VOL. 24 July ISSUE YEAR 2023

Shot Peening in the Automotive Industry

in Vol. 24 - July Issue - Year 2023
Shot Peening and Material Defects in AMed Parts

The interest of automotive toward additive manufacturing (AM) is increasing day after day. Indeed, it is true that the production rate of AM processes are not comparable with traditional processes today, and that it is not sustainable for mass production. However, it is also true that the incredible freedom offered by AM is quite attractive for the design engineers, since it is possible to develop and implement light weight solutions or new materials that result in improved performances, reduced energy consumption, and less waste of raw materials.

Topological optimization, once considered a sort of “academic exercise”, is now a method commonly used thanks to AM, since the shapes deriving from this method can be obtained with AM processes. I can also mention the possibility of designing and producing lattice functional materials, with peculiar properties related to their structure increasingly used to improve the heat transfer and then reduce the energy dissipation. 

However, AM also generates new problems. Indeed, it is well known that the AMed parts have several internal defects, which are likely to be the points where a possible damage mechanism will originate: quick browsing of technical and scientific literature is enough to understand that fatigue cracks in AMed parts frequently start from an internal defect, and this is quite different from traditional processes.

However, the surface state is also special and, in most cases, unacceptable for practical applications: a post-treatment for surface improvement is needed, and shot peening is one of the ideal candidates. In recent years, more than one paper has been published reporting the results of fatigue tests on AMed samples, and reporting that the fatigue strength and durability after shot peening treatment are many times better than those of specimens under as-built conditions. But what is more interesting is that by applying shot peening, the thermal treatment can be skipped, at least in terms of the fatigue performance.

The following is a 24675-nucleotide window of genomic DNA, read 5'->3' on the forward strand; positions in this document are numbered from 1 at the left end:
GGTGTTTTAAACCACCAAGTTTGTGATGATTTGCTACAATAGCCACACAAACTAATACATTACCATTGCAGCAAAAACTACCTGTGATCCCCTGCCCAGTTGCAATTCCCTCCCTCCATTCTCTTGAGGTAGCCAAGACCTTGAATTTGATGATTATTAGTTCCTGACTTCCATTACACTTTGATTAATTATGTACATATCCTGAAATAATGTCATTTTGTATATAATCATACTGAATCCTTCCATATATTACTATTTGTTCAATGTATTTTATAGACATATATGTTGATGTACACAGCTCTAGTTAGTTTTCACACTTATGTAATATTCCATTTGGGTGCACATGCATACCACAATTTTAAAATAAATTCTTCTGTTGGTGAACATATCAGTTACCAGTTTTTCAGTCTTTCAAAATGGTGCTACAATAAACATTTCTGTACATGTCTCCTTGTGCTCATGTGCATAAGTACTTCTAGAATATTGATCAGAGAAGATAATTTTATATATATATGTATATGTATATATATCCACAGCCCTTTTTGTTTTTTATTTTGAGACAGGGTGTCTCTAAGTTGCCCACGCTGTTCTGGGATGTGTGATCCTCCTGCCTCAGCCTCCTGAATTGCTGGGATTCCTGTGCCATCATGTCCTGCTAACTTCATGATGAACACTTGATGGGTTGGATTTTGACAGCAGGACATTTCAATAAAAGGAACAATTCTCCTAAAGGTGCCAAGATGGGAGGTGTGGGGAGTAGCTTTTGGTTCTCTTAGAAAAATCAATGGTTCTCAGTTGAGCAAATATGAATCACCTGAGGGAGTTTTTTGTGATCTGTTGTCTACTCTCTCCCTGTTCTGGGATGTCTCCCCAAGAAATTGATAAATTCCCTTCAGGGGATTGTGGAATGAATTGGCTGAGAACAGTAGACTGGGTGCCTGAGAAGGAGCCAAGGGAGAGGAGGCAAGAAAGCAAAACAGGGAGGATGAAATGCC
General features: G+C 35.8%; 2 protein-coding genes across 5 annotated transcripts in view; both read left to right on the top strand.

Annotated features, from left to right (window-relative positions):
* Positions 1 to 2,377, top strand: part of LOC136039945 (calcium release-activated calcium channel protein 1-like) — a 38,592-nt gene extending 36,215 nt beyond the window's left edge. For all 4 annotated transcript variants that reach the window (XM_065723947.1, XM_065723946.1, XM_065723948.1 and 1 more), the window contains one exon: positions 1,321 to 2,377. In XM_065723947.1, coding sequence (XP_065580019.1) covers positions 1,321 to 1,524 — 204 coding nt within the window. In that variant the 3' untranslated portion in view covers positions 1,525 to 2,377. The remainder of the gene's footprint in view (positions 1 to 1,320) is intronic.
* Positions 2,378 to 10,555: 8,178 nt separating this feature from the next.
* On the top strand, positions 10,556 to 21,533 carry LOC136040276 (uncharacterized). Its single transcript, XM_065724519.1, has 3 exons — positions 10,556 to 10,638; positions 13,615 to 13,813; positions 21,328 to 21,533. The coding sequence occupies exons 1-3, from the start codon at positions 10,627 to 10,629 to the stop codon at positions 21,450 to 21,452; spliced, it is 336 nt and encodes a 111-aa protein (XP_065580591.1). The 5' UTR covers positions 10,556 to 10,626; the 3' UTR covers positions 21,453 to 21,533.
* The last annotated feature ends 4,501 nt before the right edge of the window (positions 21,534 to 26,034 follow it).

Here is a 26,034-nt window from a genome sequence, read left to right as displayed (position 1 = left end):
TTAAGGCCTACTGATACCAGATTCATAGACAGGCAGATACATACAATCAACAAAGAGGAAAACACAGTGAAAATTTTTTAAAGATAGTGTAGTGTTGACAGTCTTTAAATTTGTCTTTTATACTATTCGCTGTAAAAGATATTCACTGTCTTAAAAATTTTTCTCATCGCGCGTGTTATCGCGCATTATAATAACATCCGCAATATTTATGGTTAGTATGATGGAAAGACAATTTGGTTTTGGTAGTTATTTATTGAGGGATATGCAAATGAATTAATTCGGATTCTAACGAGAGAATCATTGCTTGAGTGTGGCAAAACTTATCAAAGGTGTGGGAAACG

However, the shot peening application is not straight: the initial state of the AM surfaces is so different from the traditional processes that it is impossible to apply the same combination of processing parameters to achieve satisfactory results. In other words, the application of shot peening to AMed parts requires research and analysis of the as-built surfaces, and the characterization in terms of the defect dimension distribution to correctly orient the choice of the set of parameters. In fact, the surface state of AMed parts is characterized by a high surface roughness and a remarkable defect rate, and it is strongly influenced by the AM parameters, such as the deposition direction and the laser parameters.

This means that there is the need of research and additional studies to understand the relation between the AM process parameters and the shot peening parameters, with a view to obtaining a valuable residual stress field and a fine surface finishing, and optimizing the fatigue behaviour of the treated parts as a function of the material and the manufacturing parameters.

Most of the readers probably think that this needs extensive and expensive experiments, but the appropriate use of simulation can reduce the effort.

In any case, the benefits of this investment in the mid-term will be remarkable and will probably make the difference.

by Mario Guagliano

Contributing Editor MFN and 

Full Professor of Technical University of Milan

20156 Milan, Italy

E-mail: mario@mfn.li